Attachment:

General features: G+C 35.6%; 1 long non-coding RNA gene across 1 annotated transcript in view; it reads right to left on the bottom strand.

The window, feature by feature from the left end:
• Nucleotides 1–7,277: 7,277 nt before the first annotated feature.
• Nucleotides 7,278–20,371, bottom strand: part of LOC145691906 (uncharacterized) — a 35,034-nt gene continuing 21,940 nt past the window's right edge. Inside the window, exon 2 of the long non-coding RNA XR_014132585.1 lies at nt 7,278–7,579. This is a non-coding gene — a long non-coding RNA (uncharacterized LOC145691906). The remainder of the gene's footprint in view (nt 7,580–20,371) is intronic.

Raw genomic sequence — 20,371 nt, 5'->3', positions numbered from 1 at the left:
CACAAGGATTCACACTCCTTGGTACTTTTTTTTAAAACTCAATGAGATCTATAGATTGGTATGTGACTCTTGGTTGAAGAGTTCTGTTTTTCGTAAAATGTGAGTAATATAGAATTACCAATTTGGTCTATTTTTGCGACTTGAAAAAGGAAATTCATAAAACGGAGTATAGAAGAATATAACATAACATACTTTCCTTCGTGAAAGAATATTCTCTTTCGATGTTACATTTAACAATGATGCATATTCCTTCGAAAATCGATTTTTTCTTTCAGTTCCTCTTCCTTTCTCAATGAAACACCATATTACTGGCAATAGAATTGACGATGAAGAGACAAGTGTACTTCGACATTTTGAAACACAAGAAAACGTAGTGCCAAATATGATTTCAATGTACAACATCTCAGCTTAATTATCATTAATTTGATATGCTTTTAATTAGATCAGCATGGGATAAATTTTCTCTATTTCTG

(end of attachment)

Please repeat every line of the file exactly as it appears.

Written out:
General features: G+C 35.6%; 1 long non-coding RNA gene across 1 annotated transcript in view; it reads right to left on the bottom strand.

The window, feature by feature from the left end:
• Nucleotides 1–7,277: 7,277 nt before the first annotated feature.
• Nucleotides 7,278–20,371, bottom strand: part of LOC145691906 (uncharacterized) — a 35,034-nt gene continuing 21,940 nt past the window's right edge. Inside the window, exon 2 of the long non-coding RNA XR_014132585.1 lies at nt 7,278–7,579. This is a non-coding gene — a long non-coding RNA (uncharacterized LOC145691906). The remainder of the gene's footprint in view (nt 7,580–20,371) is intronic.

Raw genomic sequence — 20,371 nt, 5'->3', positions numbered from 1 at the left:
CACAAGGATTCACACTCCTTGGTACTTTTTTTTAAAACTCAATGAGATCTATAGATTGGTATGTGACTCTTGGTTGAAGAGTTCTGTTTTTCGTAAAATGTGAGTAATATAGAATTACCAATTTGGTCTATTTTTGCGACTTGAAAAAGGAAATTCATAAAACGGAGTATAGAAGAATATAACATAACATACTTTCCTTCGTGAAAGAATATTCTCTTTCGATGTTACATTTAACAATGATGCATATTCCTTCGAAAATCGATTTTTTCTTTCAGTTCCTCTTCCTTTCTCAATGAAACACCATATTACTGGCAATAGAATTGACGATGAAGAGACAAGTGTACTTCGACATTTTGAAACACAAGAAAACGTAGTGCCAAATATGATTTCAATGTACAACATCTCAGCTTAATTATCATTAATTTGATATGCTTTTAATTAGATCAGCATGGGATAAATTTTCTCTATTTCTG